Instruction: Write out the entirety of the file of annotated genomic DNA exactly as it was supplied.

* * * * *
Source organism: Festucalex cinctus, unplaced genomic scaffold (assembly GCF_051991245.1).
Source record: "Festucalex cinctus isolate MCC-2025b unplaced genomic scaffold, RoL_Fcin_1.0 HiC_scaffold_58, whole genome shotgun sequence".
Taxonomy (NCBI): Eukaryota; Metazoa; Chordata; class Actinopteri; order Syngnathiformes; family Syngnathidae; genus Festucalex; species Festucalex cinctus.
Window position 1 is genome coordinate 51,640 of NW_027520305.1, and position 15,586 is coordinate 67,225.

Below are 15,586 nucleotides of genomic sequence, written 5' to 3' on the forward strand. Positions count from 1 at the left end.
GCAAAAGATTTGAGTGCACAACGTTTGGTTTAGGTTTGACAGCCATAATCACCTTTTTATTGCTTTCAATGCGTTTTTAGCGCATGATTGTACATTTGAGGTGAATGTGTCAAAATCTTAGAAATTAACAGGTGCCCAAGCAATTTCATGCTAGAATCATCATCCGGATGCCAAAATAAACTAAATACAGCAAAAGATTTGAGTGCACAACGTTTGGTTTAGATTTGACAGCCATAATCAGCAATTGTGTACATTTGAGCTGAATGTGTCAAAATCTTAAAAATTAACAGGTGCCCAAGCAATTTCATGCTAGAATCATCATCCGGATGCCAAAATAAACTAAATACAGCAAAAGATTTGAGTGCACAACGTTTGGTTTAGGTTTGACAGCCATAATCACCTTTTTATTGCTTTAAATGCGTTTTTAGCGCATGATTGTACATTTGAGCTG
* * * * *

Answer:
Source organism: Festucalex cinctus, unplaced genomic scaffold (assembly GCF_051991245.1).
Source record: "Festucalex cinctus isolate MCC-2025b unplaced genomic scaffold, RoL_Fcin_1.0 HiC_scaffold_58, whole genome shotgun sequence".
Taxonomy (NCBI): Eukaryota; Metazoa; Chordata; class Actinopteri; order Syngnathiformes; family Syngnathidae; genus Festucalex; species Festucalex cinctus.
Window position 1 is genome coordinate 51,640 of NW_027520305.1, and position 15,586 is coordinate 67,225.

Below are 15,586 nucleotides of genomic sequence, written 5' to 3' on the forward strand. Positions count from 1 at the left end.
GCAAAAGATTTGAGTGCACAACGTTTGGTTTAGGTTTGACAGCCATAATCACCTTTTTATTGCTTTCAATGCGTTTTTAGCGCATGATTGTACATTTGAGGTGAATGTGTCAAAATCTTAGAAATTAACAGGTGCCCAAGCAATTTCATGCTAGAATCATCATCCGGATGCCAAAATAAACTAAATACAGCAAAAGATTTGAGTGCACAACGTTTGGTTTAGATTTGACAGCCATAATCAGCAATTGTGTACATTTGAGCTGAATGTGTCAAAATCTTAAAAATTAACAGGTGCCCAAGCAATTTCATGCTAGAATCATCATCCGGATGCCAAAATAAACTAAATACAGCAAAAGATTTGAGTGCACAACGTTTGGTTTAGGTTTGACAGCCATAATCACCTTTTTATTGCTTTAAATGCGTTTTTAGCGCATGATTGTACATTTGAGCTG